From the Daily Show – Revenue Crunch for States

Main St. Anytown U.S.A.

Most states (47 of 50) are out of money and looking for ways to generate revenue without increasing taxes or changing tax structures. The fear seems to be that if taxes are increased, businesses and people with higher incomes will leave the state and relocate to other states where taxes are lower. I think this argument is too simple. It’s impossible to have low taxes and a high standard of living. A high standard of living means good schools, affordable health care, transportation infrastructure, clean and safe neighborhoods. That has a cost.

It’s a dire situation. Guardian Angels to supplement police cutbacks in Camden, NJ? Stewart calls Camden “the place where people from Newark go to feel better about Newark.” Pennsylvania governor Ed “Fast Eddy” Rendell (former Philly mayor and ardent Eagles fan) has staked Pennsylvania’s revenue future on casinos. Rendell was the governor who complained about the “wussification” of America when an Eagles game was postponed due to an impending snowstorm. Wussification? He didn’t have enough guts, even as an outgoing second-term governor, to say, “we need to raise taxes.” He’s not alone though. Few politicians are willing to admit we need to adjust our tax structure and make some significant cuts. Most just keep passing the buck.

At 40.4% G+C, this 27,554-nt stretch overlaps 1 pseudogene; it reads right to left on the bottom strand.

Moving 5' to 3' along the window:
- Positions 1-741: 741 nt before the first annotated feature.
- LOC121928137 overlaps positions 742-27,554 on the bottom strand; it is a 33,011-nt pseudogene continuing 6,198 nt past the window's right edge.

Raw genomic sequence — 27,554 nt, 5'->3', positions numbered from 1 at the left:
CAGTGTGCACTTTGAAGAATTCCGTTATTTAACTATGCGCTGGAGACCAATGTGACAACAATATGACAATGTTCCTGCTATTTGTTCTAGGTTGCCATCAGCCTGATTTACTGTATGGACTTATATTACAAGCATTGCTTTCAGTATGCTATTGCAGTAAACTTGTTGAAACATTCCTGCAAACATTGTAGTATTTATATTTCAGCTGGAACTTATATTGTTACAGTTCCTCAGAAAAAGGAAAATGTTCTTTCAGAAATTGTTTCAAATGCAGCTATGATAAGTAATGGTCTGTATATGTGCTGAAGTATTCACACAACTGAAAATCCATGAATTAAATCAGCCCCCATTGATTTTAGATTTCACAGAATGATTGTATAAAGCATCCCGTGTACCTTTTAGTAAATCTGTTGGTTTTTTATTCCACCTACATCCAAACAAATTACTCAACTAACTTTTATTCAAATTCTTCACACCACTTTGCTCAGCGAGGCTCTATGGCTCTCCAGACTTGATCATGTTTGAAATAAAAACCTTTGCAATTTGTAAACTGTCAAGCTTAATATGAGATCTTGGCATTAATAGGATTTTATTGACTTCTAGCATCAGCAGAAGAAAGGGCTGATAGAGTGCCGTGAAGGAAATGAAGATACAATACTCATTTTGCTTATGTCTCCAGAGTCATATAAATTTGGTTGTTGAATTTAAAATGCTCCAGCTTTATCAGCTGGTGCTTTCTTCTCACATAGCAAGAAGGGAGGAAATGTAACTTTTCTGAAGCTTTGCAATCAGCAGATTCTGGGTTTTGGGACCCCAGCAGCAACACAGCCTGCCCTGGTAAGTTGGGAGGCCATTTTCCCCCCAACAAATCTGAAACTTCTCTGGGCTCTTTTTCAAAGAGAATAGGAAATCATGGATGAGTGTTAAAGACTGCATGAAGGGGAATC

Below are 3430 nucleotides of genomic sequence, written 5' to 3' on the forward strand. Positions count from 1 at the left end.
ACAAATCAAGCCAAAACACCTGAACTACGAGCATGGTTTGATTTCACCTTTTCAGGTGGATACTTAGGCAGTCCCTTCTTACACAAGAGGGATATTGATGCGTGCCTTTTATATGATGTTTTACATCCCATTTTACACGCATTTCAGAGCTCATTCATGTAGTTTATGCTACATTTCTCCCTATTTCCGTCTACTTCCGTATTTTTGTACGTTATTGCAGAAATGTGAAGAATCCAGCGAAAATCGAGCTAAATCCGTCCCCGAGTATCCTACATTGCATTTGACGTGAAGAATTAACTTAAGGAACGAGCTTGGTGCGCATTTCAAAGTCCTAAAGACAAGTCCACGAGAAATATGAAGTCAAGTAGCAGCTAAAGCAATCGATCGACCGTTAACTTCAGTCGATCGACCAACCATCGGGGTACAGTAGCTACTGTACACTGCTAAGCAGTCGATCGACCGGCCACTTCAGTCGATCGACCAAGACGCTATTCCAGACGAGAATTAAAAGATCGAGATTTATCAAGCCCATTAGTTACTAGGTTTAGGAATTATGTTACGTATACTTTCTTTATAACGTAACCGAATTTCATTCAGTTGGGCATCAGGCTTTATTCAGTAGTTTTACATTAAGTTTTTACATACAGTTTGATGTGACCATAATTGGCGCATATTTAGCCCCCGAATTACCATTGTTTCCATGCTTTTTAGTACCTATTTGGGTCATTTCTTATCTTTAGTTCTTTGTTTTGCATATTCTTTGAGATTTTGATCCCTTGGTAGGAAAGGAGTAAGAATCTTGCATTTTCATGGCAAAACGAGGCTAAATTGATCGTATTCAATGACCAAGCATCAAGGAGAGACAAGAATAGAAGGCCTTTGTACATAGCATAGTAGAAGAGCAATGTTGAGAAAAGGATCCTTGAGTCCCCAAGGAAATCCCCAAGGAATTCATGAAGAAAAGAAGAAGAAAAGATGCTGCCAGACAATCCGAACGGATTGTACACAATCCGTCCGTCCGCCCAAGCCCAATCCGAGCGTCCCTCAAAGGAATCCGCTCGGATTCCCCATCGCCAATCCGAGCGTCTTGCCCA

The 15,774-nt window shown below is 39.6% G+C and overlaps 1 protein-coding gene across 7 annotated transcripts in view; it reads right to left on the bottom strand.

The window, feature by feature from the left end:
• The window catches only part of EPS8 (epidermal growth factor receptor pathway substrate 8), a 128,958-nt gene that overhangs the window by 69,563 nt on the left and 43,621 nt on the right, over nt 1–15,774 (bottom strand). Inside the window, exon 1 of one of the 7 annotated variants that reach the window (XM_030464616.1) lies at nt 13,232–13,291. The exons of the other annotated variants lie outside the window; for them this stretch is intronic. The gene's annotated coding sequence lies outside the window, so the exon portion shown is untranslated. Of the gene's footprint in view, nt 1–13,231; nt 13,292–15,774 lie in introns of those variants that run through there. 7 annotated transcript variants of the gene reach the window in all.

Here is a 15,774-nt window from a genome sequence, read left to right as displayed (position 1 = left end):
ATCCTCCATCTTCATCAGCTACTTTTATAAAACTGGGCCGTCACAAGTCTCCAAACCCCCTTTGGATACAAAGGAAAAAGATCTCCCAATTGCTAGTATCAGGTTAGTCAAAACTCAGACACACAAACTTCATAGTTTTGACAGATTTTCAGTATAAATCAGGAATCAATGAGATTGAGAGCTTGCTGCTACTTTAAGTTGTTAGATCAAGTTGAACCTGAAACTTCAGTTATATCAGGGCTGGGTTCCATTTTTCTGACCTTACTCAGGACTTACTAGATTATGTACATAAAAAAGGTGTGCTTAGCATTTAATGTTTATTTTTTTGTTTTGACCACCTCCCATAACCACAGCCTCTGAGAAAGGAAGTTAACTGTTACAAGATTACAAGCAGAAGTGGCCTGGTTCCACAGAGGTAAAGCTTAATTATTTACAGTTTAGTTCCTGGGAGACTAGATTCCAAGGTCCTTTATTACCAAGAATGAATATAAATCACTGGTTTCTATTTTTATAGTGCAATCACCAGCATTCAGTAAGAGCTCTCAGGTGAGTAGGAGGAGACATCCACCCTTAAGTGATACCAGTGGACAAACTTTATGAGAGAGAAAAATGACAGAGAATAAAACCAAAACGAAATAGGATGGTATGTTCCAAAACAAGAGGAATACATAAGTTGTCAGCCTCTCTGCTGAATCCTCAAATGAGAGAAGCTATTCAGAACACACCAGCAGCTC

What’s ironic is that “low tax” states attracting business will find themselves in this same situation in 20 years, when they are losing businesses to a new surging economy (such as Mexico). Watch Stewart’s interview with Governor Rick Perry of Texas. Perry claims that Texas can attract businesses to relocate from the high-tax climate of California, because Texas is a low-tax state. But he’s recruiting the employees too, and within ten years, employees from high tech businesses are going to want California-quality schools in Texas, and that costs money. What I mean by “California quality schools” is teaching evolution instead of creationism, schools that provide lots of opportunities for extra-curricular engagement, and every AP course imaginable. But go on, Rick Perry, you can reap the whirlwind of recruiting thousands of highly educated liberal tech-sector workers to your state. I think you’ll be looking at a sea-change.

Rick Perry Pt. 2

If you are in state government, shop around for the types of businesses that are looking to settle down and establish roots, not the business that wants to the immediate tax break. Wait. It’s not the job of state governments to recruit businesses. Their job is to govern.

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